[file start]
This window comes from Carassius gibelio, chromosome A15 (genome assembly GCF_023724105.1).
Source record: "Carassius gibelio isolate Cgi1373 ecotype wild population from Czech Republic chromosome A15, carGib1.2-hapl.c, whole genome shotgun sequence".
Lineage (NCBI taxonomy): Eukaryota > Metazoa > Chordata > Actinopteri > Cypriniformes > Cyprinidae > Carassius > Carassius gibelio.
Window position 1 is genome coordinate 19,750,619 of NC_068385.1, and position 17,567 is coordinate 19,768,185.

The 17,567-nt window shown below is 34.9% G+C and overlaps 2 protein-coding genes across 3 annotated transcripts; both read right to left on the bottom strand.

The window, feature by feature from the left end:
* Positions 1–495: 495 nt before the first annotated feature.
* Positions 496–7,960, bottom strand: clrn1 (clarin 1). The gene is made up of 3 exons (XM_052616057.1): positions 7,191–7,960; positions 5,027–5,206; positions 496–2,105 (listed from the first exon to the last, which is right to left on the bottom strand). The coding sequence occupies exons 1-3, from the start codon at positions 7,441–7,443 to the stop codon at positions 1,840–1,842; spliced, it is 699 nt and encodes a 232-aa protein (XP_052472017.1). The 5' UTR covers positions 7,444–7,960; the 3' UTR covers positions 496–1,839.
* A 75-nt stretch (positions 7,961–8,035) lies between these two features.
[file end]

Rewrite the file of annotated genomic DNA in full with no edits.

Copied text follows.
This window comes from Carassius gibelio, chromosome A15 (genome assembly GCF_023724105.1).
Source record: "Carassius gibelio isolate Cgi1373 ecotype wild population from Czech Republic chromosome A15, carGib1.2-hapl.c, whole genome shotgun sequence".
Lineage (NCBI taxonomy): Eukaryota > Metazoa > Chordata > Actinopteri > Cypriniformes > Cyprinidae > Carassius > Carassius gibelio.
Window position 1 is genome coordinate 19,750,619 of NC_068385.1, and position 17,567 is coordinate 19,768,185.

The 17,567-nt window shown below is 34.9% G+C and overlaps 2 protein-coding genes across 3 annotated transcripts; both read right to left on the bottom strand.

The window, feature by feature from the left end:
* Positions 1–495: 495 nt before the first annotated feature.
* Positions 496–7,960, bottom strand: clrn1 (clarin 1). The gene is made up of 3 exons (XM_052616057.1): positions 7,191–7,960; positions 5,027–5,206; positions 496–2,105 (listed from the first exon to the last, which is right to left on the bottom strand). The coding sequence occupies exons 1-3, from the start codon at positions 7,441–7,443 to the stop codon at positions 1,840–1,842; spliced, it is 699 nt and encodes a 232-aa protein (XP_052472017.1). The 5' UTR covers positions 7,444–7,960; the 3' UTR covers positions 496–1,839.
* A 75-nt stretch (positions 7,961–8,035) lies between these two features.